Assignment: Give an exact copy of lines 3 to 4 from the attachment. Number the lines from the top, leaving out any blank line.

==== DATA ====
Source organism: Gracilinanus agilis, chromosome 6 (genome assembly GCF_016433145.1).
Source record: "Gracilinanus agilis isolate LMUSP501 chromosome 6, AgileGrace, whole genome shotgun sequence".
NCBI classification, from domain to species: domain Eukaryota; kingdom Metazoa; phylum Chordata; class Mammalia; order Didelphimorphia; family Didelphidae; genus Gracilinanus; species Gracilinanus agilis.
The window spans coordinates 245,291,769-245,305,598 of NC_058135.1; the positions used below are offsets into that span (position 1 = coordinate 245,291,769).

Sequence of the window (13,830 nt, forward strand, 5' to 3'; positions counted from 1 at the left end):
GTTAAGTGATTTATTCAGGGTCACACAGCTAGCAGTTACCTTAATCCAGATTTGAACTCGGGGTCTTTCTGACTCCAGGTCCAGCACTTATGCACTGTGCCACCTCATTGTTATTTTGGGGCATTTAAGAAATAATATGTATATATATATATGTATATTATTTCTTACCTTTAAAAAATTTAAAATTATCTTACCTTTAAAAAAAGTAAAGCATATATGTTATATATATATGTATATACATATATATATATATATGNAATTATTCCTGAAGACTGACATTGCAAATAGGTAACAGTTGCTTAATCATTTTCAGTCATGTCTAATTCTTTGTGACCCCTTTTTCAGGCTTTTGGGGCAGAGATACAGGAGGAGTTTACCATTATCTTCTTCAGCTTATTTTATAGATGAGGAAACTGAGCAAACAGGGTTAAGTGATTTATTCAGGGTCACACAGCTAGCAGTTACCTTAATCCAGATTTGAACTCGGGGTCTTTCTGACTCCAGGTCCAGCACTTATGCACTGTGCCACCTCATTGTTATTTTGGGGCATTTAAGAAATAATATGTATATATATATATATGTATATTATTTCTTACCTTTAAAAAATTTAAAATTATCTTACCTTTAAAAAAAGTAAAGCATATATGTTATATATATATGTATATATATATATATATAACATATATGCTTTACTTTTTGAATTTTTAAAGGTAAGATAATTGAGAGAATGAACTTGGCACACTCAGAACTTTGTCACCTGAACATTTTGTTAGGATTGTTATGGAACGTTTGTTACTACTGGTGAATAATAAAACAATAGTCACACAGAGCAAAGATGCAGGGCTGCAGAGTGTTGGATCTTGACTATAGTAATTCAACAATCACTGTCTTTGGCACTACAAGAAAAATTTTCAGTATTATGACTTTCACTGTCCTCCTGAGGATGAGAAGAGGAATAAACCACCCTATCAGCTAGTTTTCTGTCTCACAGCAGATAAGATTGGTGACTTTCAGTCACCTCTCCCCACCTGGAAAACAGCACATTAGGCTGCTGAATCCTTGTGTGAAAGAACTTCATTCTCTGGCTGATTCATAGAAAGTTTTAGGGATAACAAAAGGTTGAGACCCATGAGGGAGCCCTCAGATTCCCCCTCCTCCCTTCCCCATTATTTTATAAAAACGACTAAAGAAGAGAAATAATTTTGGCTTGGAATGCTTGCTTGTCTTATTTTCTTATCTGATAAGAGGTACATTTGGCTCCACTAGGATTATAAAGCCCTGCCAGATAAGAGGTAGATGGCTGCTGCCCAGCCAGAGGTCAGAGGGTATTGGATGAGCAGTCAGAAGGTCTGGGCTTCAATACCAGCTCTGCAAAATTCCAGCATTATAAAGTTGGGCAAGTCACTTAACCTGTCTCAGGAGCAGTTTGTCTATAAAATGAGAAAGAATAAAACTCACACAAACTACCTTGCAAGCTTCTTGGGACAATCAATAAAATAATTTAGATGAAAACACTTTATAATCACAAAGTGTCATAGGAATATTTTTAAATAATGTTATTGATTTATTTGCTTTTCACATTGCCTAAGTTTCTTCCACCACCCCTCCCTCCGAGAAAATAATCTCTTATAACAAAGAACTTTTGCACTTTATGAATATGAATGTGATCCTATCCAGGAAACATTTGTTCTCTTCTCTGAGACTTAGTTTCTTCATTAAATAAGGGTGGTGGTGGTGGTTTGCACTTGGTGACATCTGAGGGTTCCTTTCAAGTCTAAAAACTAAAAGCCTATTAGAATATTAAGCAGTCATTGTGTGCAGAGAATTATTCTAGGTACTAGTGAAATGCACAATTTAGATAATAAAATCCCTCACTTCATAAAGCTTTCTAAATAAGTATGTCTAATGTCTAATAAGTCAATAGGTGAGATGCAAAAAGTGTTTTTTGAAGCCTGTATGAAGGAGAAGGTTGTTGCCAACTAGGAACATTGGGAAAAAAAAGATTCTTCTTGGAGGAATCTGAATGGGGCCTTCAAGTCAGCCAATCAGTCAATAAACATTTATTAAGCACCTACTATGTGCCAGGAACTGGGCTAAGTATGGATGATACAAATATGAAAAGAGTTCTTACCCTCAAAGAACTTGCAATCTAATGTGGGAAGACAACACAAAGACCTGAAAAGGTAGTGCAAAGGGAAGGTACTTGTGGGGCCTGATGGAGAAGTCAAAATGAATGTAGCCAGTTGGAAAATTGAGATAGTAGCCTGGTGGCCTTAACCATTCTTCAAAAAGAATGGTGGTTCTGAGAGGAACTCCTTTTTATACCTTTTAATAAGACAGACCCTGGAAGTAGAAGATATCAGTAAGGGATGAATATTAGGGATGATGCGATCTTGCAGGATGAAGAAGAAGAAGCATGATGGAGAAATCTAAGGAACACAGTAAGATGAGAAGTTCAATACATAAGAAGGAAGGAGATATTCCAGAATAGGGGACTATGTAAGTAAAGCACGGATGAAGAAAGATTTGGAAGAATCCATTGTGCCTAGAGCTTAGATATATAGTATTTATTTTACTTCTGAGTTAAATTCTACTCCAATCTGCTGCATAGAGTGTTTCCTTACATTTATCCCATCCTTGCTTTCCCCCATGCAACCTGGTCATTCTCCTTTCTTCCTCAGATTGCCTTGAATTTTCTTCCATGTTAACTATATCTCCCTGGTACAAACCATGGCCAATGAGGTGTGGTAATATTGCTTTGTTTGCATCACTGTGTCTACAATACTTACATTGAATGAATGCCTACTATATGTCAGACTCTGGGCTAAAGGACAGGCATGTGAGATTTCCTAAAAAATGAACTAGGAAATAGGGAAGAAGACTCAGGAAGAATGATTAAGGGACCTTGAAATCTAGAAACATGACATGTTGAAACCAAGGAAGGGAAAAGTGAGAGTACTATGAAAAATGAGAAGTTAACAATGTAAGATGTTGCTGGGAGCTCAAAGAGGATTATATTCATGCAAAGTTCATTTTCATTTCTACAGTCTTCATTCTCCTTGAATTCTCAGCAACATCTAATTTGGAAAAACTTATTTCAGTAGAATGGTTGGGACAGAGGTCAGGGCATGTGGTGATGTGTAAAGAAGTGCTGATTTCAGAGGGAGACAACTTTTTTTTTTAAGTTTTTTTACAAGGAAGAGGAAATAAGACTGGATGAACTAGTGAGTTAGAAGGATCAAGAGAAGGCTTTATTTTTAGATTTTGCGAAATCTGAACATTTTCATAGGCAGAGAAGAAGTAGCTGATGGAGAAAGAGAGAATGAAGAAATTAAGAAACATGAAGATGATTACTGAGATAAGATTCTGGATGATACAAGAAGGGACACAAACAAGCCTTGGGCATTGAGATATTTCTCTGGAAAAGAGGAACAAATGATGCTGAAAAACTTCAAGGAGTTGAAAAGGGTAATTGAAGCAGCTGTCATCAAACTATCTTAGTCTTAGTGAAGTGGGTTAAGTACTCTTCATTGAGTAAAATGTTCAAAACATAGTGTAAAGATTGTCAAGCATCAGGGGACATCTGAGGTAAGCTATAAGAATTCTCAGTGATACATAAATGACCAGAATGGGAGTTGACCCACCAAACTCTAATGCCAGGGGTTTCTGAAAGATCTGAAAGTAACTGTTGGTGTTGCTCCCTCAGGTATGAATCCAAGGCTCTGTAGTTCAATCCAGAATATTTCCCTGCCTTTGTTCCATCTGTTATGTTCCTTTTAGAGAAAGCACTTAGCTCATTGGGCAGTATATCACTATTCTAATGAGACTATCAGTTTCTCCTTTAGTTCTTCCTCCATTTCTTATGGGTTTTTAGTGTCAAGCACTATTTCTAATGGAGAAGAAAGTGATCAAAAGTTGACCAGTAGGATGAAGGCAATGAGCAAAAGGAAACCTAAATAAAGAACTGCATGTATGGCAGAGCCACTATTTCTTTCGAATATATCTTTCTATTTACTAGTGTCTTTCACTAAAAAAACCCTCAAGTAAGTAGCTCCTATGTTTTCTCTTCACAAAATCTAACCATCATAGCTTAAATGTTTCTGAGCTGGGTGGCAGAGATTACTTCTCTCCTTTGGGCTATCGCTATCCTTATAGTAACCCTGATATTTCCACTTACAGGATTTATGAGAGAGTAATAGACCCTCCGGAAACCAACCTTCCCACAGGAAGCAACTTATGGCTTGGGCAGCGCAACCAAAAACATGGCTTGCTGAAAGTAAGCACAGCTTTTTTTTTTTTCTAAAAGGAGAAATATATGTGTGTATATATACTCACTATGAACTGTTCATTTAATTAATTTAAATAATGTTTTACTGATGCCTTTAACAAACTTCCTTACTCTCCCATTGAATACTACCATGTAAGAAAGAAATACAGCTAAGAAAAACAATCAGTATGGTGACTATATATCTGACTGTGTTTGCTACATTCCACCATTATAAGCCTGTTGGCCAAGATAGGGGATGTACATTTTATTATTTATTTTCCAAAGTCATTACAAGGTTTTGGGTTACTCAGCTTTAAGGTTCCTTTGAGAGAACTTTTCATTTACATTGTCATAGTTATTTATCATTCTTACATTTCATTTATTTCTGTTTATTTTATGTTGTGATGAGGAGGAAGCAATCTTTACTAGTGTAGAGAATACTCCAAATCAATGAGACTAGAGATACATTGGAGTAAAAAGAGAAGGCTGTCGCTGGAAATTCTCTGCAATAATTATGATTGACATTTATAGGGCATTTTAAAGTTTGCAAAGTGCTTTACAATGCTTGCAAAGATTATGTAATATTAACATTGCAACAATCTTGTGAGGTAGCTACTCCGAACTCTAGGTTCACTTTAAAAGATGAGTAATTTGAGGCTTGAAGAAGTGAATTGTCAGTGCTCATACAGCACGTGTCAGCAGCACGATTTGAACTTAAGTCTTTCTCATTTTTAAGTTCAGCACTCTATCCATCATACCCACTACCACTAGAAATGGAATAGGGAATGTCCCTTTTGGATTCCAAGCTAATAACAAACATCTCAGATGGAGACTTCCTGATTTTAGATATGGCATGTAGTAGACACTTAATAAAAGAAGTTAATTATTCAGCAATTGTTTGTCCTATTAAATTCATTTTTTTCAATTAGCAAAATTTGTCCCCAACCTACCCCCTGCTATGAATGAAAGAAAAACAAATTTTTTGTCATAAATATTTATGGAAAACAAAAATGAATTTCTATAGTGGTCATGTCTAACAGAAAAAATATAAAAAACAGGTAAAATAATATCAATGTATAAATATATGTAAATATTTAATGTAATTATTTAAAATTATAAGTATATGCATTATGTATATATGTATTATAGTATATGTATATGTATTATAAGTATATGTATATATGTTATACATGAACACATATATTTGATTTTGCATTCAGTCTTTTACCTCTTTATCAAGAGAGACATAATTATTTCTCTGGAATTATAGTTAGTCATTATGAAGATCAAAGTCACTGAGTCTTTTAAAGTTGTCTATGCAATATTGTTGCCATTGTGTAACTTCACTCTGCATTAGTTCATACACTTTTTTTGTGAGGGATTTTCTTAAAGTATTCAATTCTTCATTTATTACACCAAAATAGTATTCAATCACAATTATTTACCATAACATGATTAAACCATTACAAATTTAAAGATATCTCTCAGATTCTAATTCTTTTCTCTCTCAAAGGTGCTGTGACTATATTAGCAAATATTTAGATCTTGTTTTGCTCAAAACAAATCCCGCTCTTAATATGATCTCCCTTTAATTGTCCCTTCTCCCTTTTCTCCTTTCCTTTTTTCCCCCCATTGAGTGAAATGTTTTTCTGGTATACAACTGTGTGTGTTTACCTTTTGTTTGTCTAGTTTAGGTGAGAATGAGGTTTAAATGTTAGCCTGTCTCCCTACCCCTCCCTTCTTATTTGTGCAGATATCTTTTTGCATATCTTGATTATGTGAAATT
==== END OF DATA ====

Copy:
NCBI classification, from domain to species: domain Eukaryota; kingdom Metazoa; phylum Chordata; class Mammalia; order Didelphimorphia; family Didelphidae; genus Gracilinanus; species Gracilinanus agilis.
The window spans coordinates 245,291,769-245,305,598 of NC_058135.1; the positions used below are offsets into that span (position 1 = coordinate 245,291,769).